Randolph was born at Tazewell Hall to the prominent colonial Randolph family in Williamsburg, Virginia, and he was educated in law at the College of William and Mary. After graduation he began practicing law with his father John Randolph's firm. In 1775, with the start of the American Revolution, most of the Randolph family, largely Loyalists, returned to Britain; Edmund Randolph, on the contrary, joined the Continental Army as aide-de-camp to General George Washington.
Upon the death of his uncle Peyton Randolph he went to Virginia to act as executor of the estate, and while there was elected as a representative to the state constitutional convention. He would go on to serve as mayor of Williamsburg, and then as the first attorney general of Virginia under the newly-formed state government.
Randolph was selected as a delegate to the Continental Congress in 1779, and served there to 1782. During this period he also remained in private law practice, handling numerous legal issues for George Washington among others.
Randolph was elected Governor of Virginia in 1786, that same year leading a delegation to the Annapolis convention where he introduced the Virginia Plan. Later as a delegate to the Constitutional Convention he argued against importation of slaves and in favor of a strong central government, advocating a plan for three chief executives from various parts of the country. He was also a member of the "committee on detail" which was tasked with drawing up the final version of the Constitution. Randolph, however, refused to sign the final document, believing the form of government it would engender had insufficient checks and balances, and published an account of his objections in October of 1787. He nevertheless urged its ratification in 1788, seeing its adoption as necessary at that point.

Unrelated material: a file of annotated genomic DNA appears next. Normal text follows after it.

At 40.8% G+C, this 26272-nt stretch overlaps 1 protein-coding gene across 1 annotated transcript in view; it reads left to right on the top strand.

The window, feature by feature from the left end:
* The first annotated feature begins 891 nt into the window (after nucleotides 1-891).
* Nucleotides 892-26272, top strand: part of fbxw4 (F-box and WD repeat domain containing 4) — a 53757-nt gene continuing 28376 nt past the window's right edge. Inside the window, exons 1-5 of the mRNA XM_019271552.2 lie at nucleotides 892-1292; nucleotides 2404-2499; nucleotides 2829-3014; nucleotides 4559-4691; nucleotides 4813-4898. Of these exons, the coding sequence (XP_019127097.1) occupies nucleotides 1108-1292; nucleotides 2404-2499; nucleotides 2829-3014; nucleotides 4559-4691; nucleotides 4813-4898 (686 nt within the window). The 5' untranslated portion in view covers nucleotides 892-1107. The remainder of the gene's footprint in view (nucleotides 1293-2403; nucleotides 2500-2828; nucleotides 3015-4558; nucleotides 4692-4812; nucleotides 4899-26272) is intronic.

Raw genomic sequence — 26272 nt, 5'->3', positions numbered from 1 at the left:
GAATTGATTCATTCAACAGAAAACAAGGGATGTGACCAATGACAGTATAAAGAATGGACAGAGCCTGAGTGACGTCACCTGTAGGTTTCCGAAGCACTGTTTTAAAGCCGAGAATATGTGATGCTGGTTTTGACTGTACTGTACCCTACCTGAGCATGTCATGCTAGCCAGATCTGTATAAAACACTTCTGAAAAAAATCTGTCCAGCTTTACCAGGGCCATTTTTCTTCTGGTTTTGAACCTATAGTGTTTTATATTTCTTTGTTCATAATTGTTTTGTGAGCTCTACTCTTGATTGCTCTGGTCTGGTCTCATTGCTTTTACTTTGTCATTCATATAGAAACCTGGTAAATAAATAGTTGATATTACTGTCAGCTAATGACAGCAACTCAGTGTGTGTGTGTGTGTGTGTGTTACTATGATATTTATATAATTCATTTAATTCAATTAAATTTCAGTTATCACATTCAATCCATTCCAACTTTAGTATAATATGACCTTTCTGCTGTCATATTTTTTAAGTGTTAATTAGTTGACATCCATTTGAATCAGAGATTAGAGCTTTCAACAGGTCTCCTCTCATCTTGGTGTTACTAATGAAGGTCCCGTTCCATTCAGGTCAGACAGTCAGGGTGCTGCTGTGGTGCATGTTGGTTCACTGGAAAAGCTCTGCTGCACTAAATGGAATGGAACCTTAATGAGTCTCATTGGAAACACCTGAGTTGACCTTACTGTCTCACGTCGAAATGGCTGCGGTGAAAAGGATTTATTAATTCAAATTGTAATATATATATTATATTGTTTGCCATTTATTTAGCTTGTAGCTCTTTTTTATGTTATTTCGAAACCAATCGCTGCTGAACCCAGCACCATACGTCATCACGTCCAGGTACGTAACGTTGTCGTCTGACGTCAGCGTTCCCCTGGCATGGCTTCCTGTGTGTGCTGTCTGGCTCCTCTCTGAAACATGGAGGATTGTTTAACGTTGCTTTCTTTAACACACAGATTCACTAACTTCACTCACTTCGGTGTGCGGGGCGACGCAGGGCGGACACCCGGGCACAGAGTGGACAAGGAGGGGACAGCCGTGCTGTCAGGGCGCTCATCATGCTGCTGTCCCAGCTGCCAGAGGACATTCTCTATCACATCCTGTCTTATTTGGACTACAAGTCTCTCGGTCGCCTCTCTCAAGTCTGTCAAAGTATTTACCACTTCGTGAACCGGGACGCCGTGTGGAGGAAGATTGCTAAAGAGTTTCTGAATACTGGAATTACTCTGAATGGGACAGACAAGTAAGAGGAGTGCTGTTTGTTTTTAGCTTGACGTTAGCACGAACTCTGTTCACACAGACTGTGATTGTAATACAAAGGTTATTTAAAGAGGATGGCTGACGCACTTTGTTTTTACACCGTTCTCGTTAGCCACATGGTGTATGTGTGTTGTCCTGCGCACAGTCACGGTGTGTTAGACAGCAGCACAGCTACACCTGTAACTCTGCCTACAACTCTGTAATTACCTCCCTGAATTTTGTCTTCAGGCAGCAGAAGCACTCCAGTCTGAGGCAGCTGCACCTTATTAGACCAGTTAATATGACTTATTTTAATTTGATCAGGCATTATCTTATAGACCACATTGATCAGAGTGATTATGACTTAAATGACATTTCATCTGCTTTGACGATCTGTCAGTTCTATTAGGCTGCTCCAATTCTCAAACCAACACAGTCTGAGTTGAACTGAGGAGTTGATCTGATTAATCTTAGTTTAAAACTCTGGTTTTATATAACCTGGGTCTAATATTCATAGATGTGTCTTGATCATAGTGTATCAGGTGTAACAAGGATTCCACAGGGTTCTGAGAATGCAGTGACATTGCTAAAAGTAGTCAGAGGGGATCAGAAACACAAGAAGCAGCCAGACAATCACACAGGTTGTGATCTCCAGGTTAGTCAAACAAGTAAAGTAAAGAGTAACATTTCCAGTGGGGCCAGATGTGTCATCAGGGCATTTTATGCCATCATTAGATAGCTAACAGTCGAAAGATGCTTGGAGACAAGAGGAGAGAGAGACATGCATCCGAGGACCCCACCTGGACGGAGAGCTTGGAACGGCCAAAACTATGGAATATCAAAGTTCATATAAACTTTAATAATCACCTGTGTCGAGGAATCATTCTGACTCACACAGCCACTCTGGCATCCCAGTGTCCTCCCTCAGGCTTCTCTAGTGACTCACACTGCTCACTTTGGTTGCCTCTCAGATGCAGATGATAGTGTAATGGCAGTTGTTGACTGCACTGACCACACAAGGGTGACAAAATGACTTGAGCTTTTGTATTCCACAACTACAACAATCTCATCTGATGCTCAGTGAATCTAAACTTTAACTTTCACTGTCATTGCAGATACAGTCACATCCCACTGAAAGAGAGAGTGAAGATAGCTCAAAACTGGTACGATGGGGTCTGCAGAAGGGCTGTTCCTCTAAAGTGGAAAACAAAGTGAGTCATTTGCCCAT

He was appointed U.S. Attorney General in September 1789, maintaining a precarious neutrality in the feud between Thomas Jefferson (of whom Randolph was a distant relative) and Alexander Hamilton. When Jefferson resigned as Secretary of State in 1793, Randolph succeeded him to the position. In this post he held a similar strict neutrality between the interests of France and Great Britain, earning the scorn of both in the process.
Randolph set forth the guidelines for John Jay's mission to London in 1794; these were, however, ignored; the resulting Jay's Treaty left Randolph to mollify both France and the Federalists; in this he was largely unsuccessful.
Near the end of his term as Secretary of State negotiations for Pinckney's Treaty were finalized.
A scandal involving an intercepted French message implying Randolph was prone to bribery led to his resignation August 1795, although the allegations were provably unfounded.
After leaving the cabinet he returned to Virginia to practice law; his most famous case was that of defense counsel during Aaron Burr's trial for treason in 1807.
Randolph died at his home, Carter Hall, near Millwood, Virginia in Clarke County.